RIP TO AARON ANDERSON

jelly.jpg
Ten years ago, when I first began to get to know folks in my generation of record collectors, we were all mostly in our 20s. One of the nicest, classiest dudes in the game was Aaron Anderson, a DJ/collector out in Detroit. For many years, Aaron had been dealing with a rare form of brain cancer that for a long, blessed while, had gone into remission. However, earlier this year, it returned in an inoperable form and I am extremely saddened to report that Aaron passed away last night.

I didn’t […]

Continue reading RIP TO AARON ANDERSON

REMEMBERING WARDELL QUEZERGUE

wq.jpg
Wardell Quezergue died today, at the age of 81. Amongst the giants of NOLA’s R&B/funk community, Wardell wasn’t necessarily as influential as Allen Toussaint nor as prolific as Eddie Bo but he was as quintessential a shaper of NOLA’s R&B sound as anyone, and easily one of the most successful, based on a handful of mega-hits he had his hand in.1

Some of my favorite songs out of NOLA have the Wardell touch upon them, so much so that it was ridiculously easy to just pull them immediately out of my mental […]

Continue reading REMEMBERING WARDELL QUEZERGUE

REMEMBERING ASHFORD AND LEIBER

val nick.jpglove po.jpg

I can’t do proper justice to the legacy and accomplishments of the late Nickolas Ashford and Jerry Lieber, two of America’s great songwriters, both of whom passed yesterday. Jay Smooth has a great Ashford tribute post up while Funky 16 Corners hooked one up for Leiber, including a few of the songs I was going to include on my site.

I will say this much: the amount that songwriters contribute to the world is almost never, ever repaid back in the recognition we give them. […]

Continue reading REMEMBERING ASHFORD AND LEIBER

EUGENE MCDANIELS: DANCE FOR FREEDOM

eugene-mcdaniels-456cm080111.jpg

Eugene McDaniels passed away this past Saturday, at the age of 72. I can’t do his long and illustrious career proper justice – most of what I know of his catalog constitutes a small fraction of the total number of songs he wrote and recorded. However, the few McDaniels songs I’m most familiar with rank among some of the most interesting and socially relevant I know of.

I’ve written about him in the past and here’s what I had to say:

Eugene McDaniels: Cherrystones
From Outlaw (Atlantic, 1970)

This song is so […]

Continue reading EUGENE MCDANIELS: DANCE FOR FREEDOM

AMY WINEHOUSE, RIP

amy_winehouse_lialg-thumb-473x355.jpg
As I’m sure some corner of the interweb has already informed you, Amy Winehouse is dead. I’m not even sure what to say though I think the spectrum of reactions is somewhere between “damn, that’s sad” and “well, it’s not like we didn’t see this coming.”1 There’s also the grim coincidence that she’s the latest to join the 27 Club.

I’ve written a lot about Amy Winehouse over the years. In fact, I think the most commented post I’ve ever had on Soul SIdes was about her first L.A. performance, at […]

Continue reading AMY WINEHOUSE, RIP

JERRY RAGOVOY: RIP

obit1.jpg
Sad news I just learned about; Jerry Ragovoy has passed away at age 80. I wrote about Ragovoy in 2009, after the release of an anthology of his best-known collaborations; please do check that out since it has more on his background and other songs.

I alluded to this in that post but Ragovoy was an incredibly prolific force in R&B who didn’t always get the recognition he deserved. I was amazed at how many incredible songs he touched, including a few of my all-time favorite soul songs by the likes […]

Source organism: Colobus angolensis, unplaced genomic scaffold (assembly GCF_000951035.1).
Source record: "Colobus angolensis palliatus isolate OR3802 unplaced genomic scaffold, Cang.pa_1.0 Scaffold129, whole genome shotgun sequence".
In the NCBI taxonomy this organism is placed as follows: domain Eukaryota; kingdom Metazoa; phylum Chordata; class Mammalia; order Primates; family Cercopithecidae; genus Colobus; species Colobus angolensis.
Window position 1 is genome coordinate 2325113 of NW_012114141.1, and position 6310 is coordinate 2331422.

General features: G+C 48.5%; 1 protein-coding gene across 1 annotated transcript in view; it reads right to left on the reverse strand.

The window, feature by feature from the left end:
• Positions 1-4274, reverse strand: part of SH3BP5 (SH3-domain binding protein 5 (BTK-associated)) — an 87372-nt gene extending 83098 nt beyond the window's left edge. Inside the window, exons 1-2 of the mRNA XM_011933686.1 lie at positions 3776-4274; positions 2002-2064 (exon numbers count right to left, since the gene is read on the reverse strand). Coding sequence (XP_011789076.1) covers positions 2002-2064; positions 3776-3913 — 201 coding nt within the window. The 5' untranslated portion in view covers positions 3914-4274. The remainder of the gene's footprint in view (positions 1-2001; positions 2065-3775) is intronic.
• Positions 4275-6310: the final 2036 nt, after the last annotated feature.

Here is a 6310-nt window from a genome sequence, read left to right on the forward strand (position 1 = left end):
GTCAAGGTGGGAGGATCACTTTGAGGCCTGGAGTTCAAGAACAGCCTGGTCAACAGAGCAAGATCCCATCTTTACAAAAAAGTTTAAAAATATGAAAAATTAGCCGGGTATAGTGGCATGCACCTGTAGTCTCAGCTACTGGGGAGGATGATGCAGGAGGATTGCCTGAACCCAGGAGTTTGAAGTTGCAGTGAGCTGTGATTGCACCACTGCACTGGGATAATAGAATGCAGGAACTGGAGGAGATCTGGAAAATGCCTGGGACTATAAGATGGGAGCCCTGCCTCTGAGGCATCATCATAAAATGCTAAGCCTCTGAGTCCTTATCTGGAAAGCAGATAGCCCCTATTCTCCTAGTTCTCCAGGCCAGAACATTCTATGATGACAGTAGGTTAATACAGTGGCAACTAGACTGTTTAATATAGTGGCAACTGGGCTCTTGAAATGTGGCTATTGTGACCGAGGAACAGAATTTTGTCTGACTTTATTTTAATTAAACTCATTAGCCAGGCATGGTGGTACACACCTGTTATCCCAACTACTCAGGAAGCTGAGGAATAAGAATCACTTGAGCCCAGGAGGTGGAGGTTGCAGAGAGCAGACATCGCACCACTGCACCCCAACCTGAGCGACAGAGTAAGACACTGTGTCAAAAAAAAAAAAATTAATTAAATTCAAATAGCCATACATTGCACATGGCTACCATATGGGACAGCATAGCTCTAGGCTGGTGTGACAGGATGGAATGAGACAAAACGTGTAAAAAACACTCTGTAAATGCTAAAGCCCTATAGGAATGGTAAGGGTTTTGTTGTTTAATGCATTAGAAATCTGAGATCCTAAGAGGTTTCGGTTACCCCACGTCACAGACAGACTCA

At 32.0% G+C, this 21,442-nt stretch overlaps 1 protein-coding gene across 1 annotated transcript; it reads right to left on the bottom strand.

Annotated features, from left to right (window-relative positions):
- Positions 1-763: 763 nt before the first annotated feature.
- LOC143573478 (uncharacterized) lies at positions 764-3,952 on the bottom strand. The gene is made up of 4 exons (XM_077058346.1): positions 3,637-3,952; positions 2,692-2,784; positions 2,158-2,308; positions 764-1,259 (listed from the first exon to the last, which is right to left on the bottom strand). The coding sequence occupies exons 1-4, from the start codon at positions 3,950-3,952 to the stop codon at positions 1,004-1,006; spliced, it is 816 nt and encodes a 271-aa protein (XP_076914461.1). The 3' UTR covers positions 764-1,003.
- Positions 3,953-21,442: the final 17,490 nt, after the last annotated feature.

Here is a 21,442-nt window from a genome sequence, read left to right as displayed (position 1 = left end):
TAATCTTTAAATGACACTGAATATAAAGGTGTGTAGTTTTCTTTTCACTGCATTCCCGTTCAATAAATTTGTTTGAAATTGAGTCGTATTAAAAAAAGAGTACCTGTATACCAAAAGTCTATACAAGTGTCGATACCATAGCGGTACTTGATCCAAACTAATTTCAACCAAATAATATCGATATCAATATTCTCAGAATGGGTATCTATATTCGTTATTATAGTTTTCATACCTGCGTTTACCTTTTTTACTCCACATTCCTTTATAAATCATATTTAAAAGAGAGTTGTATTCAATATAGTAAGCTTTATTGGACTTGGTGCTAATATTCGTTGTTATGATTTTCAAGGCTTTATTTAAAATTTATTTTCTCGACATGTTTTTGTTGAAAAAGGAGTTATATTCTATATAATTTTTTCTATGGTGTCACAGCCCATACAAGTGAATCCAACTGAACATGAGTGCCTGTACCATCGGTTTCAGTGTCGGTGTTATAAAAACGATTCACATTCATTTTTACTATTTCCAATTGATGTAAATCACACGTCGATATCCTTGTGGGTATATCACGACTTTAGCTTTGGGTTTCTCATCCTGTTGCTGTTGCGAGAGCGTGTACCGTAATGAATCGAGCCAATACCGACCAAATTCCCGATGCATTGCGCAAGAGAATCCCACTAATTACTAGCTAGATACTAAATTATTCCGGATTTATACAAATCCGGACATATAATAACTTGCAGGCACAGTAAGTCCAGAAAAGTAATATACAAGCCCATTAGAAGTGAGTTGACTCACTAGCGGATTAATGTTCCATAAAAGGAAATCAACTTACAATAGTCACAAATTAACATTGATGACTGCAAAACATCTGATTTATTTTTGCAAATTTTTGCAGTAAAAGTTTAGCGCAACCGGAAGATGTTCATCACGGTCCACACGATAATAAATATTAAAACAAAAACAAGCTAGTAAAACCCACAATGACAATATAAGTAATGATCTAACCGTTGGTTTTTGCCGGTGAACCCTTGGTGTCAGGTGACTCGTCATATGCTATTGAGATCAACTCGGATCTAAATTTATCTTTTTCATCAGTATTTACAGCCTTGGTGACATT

Continue reading JERRY RAGOVOY: RIP

FONCE MIZELL: RIP

Fonce Mizell HELL UP IN HARLEM.jpg
Fonce Mizell passed away yesterday. He was one-half of one of the distinctive and beloved production duos of the 1970s (and via sampling, of the 1990s, you might say).

Check out Jeff Chang’s interview with the Mizell Brothers, at the Red Bull Music Academy, from a few years back.

And most definitely check out Matthew Africa’s 2010 tribute to the Mizells.

A POET WITH SOUL: THE BALLADS OF GIL SCOTT-HERON

I wrote a short piece on GSH that I thought hadn’t run yet but, dope as I am, it actually came out on the 2nd. It builds on what I wrote in this post, and tries to go beyond just Scott-Heron’s cultural legacy and get into what he meant as a singer and musician (along with Brian Jackson).

“A poet with soul: The ballads of Gil Scott-Heron” (Los Angeles Times, June 2, 2011)

WELDON IRVINE PLAYING “HERE’S WHERE I CAME IN”

This is from a relatively new documentary about the late jazz composer/leader, The Edification of Weldon Irvine.

It’s Weldon performing, live, his “Here’s Where I Came In.” It’s probably my favorite composition of his, a song filled with both ineffable sadness and beauty and the clip above both captures the deep melancholy I always hear in the song (and always associate with Weldon) as well as the creative energy he had, literally, at his fingertips.

Here’s my favorite version of the song:

Weldon Irvine: Here’s Where I Came In
From Sinbad (RCA, 1976)

I love […]

Continue reading WELDON IRVINE PLAYING “HERE’S WHERE I CAME IN”

GIL SCOTT-HERON: THE VOICE


However ravaged by addiction his body may have been, Gil Scott-Heron was a remarkably handsome man until the end. He always was, even with his slightly gawky, lanky frame. It’s all about that light smirk, that crease of his lip that could frown into a “I’m serious as cancer” gaze on the cover of The Revolution Will Not Be Televised but most of time, was more playful, what should rightfully be called “swagger” instead of the ridiculous posturing that tries to pass for it these days.

Maybe it’s because that Manning Marable book came […]

Continue reading GIL SCOTT-HERON: THE VOICE